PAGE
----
The Ludic Background of Constitutive Rules in Bernard Suits [Special Issue]

Issue: Issue 07 • Author/s: Filip Kobiela
Topics: History of Analytic Philosophy, Philosophy of language, Theoretical philosophy

The main purpose of the paper is to present and discuss Bernard Suits’ account of constitutive rules presented in his opus magnum—The Grasshopper. Games, Life and Utopia—and in several minor contributions, which supplement or modify his original position. This account will be regarded as a crucial part of Suits’ theory of ludic activities, mainly game-playing. The stress will be put on peculiarities of constitutive rules—their relation to ends in games, players’ attitudes and their limitative nature. The analysis of the consequences of breaking a rule in different types of actions…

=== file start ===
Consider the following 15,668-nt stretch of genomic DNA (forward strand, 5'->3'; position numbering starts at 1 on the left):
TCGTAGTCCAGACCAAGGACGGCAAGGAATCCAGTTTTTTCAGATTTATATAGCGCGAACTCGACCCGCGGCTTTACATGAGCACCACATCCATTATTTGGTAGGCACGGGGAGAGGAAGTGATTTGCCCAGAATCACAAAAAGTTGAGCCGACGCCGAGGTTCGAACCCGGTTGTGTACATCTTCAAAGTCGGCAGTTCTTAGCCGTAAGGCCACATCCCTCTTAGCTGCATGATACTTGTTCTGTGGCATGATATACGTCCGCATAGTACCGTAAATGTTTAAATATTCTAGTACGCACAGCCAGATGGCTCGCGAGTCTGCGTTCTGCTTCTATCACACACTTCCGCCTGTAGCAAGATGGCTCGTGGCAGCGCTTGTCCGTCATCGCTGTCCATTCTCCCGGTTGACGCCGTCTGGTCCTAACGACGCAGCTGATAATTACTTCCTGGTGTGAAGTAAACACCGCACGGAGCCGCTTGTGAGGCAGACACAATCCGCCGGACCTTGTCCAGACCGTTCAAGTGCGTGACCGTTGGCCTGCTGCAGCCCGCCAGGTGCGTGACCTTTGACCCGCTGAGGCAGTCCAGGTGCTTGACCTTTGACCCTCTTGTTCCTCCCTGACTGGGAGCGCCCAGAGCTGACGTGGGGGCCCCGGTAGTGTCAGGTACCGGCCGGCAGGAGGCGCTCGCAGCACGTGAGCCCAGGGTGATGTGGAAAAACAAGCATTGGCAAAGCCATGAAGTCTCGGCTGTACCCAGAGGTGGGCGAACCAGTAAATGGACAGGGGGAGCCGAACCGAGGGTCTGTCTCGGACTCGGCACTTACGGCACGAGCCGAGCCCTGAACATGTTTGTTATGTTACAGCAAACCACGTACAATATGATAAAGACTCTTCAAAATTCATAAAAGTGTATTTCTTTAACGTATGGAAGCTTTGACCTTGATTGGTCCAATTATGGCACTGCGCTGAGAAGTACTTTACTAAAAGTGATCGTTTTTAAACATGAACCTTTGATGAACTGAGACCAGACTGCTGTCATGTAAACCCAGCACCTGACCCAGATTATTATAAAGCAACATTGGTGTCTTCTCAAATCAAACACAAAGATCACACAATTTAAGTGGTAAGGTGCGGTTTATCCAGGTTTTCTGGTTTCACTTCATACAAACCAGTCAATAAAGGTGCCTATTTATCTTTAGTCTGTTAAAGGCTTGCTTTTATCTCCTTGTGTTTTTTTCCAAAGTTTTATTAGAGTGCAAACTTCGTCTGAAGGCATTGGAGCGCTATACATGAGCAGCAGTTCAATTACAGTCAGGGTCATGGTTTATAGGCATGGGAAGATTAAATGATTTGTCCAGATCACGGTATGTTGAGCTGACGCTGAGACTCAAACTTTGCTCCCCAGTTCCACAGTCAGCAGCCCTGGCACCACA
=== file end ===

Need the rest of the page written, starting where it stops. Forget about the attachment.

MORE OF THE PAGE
Constitutive Rules and the Internal Point of View [Special Issue]

Issue: Issue 07 • Author/s: Corrado Roversi
Topics: History of Analytic Philosophy, Philosophy of language, Theoretical philosophy

In this paper, I connect J.R. Searle’s concept of constitutive rules and H.L.A. Hart’s concept of internal point of view and look for an extension of this joint paradigm in institutional ontology. I make a distinction between five different perspectives about an institution—structural, teleological, axiological, strategic, and sociological—and connect these perspectives to three kinds of concepts: institutional, meta-institutional, and para-institutional. In the light of these distinctions, I submit that an explanation of institutional phenomena requires a three-dimensional ontology consisting of a structure (framed by constitutive rules), a conceptual background, and…